The experience, pressure, and adversity that we face in competition are invaluable to an athlete.

Competition helps us develop our character, build our leadership ability and teach us how to be good teammates.

None of these attributes can be truly learned outside of competition.

Great athletes ALWAYS take advantage of every opportunity to compete and then they look for more.

3 Dangers of Specialization in Sportsmulti-sport athlete injury

1. Increased risk of injury.

A Loyola University study showed that athletes that specialized in one sport were 70% more likely to be injured than children in multiple sports.

Overuse injuries make up a large percentage of sports related injuries for children.

A child’s body is still developing.

Overuse can lead to poor development and serious chronic injuries.

2. Higher likelihood of stress leading to burnout.

Children are not psychologically prepared for the stress we place on them regarding sports.

Specialization at an early age often involves a child “playing up” with older kids.

Most children are not ready mentally or socially to compete with older kids.

This can have a huge psychological effect on a child and actually be detrimental to their development.

3. Damages relationships.

There are 2 things to consider about how relationships can suffer in sports specialization.

First are the relationships of your child and other kids his or her age.

If your child is playing on select teams they are not likely playing with many of their friends.

Again with “playing up” they may not be playing with kids in their own grade.

Think about the impact of your child socially and the relationships that they are missing out on.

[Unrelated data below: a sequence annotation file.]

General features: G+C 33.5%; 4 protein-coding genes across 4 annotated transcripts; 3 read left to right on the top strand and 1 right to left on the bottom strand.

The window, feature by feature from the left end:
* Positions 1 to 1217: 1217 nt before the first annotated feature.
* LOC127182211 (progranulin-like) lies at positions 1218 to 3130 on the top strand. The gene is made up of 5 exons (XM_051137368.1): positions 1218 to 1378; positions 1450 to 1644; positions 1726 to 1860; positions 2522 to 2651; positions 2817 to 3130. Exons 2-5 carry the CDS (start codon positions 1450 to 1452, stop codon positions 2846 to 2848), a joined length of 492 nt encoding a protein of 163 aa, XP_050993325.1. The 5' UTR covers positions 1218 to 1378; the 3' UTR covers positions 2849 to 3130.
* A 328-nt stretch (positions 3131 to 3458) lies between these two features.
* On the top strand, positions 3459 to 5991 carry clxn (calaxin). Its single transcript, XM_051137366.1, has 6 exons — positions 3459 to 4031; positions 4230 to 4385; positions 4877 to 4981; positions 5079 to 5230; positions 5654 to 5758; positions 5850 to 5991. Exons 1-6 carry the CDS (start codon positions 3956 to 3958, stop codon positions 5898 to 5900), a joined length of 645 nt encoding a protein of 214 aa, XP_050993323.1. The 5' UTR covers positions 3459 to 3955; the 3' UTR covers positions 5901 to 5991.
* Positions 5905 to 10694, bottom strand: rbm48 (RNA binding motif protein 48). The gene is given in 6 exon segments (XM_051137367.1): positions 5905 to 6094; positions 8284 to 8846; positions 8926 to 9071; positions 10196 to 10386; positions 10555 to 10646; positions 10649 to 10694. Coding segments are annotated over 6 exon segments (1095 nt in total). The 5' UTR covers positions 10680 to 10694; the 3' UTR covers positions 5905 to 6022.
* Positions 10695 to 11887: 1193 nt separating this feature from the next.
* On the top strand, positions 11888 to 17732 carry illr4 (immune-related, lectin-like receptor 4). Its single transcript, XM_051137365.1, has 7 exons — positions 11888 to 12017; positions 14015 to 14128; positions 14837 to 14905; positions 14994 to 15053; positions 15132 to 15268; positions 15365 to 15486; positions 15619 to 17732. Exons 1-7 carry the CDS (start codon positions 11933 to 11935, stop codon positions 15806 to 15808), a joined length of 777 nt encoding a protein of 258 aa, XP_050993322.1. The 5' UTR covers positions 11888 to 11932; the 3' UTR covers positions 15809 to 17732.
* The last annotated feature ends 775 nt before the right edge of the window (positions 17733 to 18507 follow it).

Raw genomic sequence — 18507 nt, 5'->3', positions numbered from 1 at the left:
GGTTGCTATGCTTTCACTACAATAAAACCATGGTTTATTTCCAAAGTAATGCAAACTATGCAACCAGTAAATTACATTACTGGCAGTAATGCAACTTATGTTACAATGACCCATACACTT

Second, and even more importantly, is relationship you as a parent have with your child.

You can’t just be “coach”.

You have to be mom or dad.

So many parents who have their children specialize at an early age end up with damaged relationships with their child.

Parents who drive their children for athletic perfection at a young age are creating massive amounts of stress on the children.

Can you imagine how kids must feel when they can’t live up to that perfection and they see disappointment or disapproval from a parent?

That can have a lasting effect on your relationship.

3 of the Greatest Multi-Sport Athletes

In the 2015 NFL draft, 224 of the 256 players drafted were multi-sport athletes in high school.

Here’s my list of 3 of the greatest multi-sport athletes of all time (and by the way… they were all football players).

Jim Thorpe – won Olympic gold medals, played college and professional football, played Major League baseball and had a basketball career.

Deion Sanders – Professional football and professional baseball. Only person to ever play in both the Super Bowl and the World Series.

Bo Jackson – played both professional football and professional baseball. Was an incredible player in both sports who unfortunately was limited by a hip injury.

Who is your favorite multi-sport athlete?

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Let’s Play,






Coach Steve